UniBrows from Browsium allows organizations to run IE6 line-of-business applications natively on Windows 7 at a fraction of the cost and without rewriting any code.
Even as users download Internet Explorer 9, there are a number of
organizations still tied to Internet
because they need to keep running a critical legacy business
application. For those users, a new plug-in may help them make the jump to a
more secure Web browser.
Browsium released UniBrows, an Internet Explorer add-on that allows
organizations to run legacy IE6 applications on IE8 without modifying a single
line of code, the company said on March 15. The add-on wraps the actual IE6
rendering engine and other related files, such as the appropriate Flash Player,
so that applications can run seamlessly in IE8, Gary Schare, Browsium president
and COO, told eWEEK.
"UniBrows lets organizations continue using their IE6-specific apps
while upgrading users to a more secure browser on a more secure operating
system," he said.
In early 2000, IE6 had something close to a 95 percent market share, said
Schare. It was a good browser when it first came out, and many companies built
critical line-of-business applications based on IE6, he said. These are mainly
internal applications and not external-facing, so they were not updated
frequently because of user issues or funding concerns, he said.
Schare estimates that rewriting legacy IE6 applications would exceed "hundreds
of billions of dollars" for the entire industry.
With Microsoft officially trying to move users off IE6, IT managers have to
figure out a way to move these critical applications, Schare said. "You
need to rewrite your code, and yes, you have to pay for it, and yes, it's going
to be difficult," he said of Microsoft's stance.
While some organizations are undertaking the rewrite task, many are considering
a two-operating-system environment, where users run legacy applications on a
virtual machine running Windows XP and IE6, Schare said. Browsium is offering a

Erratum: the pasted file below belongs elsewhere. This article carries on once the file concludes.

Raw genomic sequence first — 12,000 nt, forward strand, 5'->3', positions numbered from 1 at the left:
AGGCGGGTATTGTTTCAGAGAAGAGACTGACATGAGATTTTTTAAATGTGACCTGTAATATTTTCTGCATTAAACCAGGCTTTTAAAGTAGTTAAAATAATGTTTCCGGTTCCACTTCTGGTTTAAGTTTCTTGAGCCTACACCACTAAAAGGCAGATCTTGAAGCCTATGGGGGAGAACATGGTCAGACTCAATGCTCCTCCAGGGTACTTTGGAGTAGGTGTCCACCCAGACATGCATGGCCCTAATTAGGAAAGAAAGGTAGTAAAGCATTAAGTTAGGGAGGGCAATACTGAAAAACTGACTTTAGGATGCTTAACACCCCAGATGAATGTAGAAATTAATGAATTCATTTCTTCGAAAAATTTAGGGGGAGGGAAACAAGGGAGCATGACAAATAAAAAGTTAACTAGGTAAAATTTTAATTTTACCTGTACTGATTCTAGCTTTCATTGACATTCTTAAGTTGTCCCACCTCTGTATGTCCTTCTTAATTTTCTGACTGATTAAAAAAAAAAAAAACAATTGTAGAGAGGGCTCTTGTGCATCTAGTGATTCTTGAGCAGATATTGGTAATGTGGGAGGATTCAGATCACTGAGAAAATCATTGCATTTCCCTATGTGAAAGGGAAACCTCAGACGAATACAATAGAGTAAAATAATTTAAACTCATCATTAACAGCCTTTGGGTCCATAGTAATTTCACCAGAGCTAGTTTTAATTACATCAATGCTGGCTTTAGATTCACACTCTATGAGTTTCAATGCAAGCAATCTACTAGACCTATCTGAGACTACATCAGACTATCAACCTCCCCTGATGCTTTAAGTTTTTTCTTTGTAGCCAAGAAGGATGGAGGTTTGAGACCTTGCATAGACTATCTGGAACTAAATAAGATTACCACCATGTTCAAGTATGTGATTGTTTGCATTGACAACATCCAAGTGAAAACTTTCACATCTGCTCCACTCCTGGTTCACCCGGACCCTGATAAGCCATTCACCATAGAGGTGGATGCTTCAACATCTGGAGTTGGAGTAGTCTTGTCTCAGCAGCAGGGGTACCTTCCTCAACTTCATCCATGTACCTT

third option, where organizations don't have to worry about the expense and
time required for the rewrite or the complexity in managing old systems on a
virtual machine, he said.
As a browser add-on, UniBrows is a "non-virtualized way to run legacy
apps as is," he said.
With UniBrows, IE6-specific applications run using the original, native IE6
administrators create rules and profiles within the add-on's management screen
to specify which Web applications should use the IE6 engine, he said. For
everything else, the user will be on IE8.
Organizations are currently in a "vulnerable state" when
everything the user does online is done via IE6. This exposes them to all kinds
of Web malware and malicious exploits taking advantage of unpatched
vulnerabilities in the aged browser, Schare said.
By using this plug-in, users are now in a more secure environment for most
of their Web browsing, while using the IE6 engine for very specific, usually
internal-facing, applications, Schare said. The idea is that IT teams control
the internal applications, so using the older browser engine is not that
insecure, he said.
UniBrows also picked up a little bit of IE8-specific security features,
Not making the switch has other implications beyond keeping users on an
older and insecure Web browser, according to Schare. IE6 is not compatible with
Windows 7, preventing organizations from dropping XP and migrating to a more
secure Windows platform.
Schare and key members of the Browsium team are former Microsoft executives
who worked on Internet Explorer. Other executives include Matthew Heller,
Browsium's founder and CEO, and Matthew
David Crowley, the CTO.
Intended for enterprise use in organizations with 5,000 to 50,000 users, a
UniBrows subscription costs $5,000 a year, with an additional $5 per user per
year fee. All updates and upgrades are available at no additional cost.
UniBrows 1.0 started shipping on March 6 to customers, Schare said.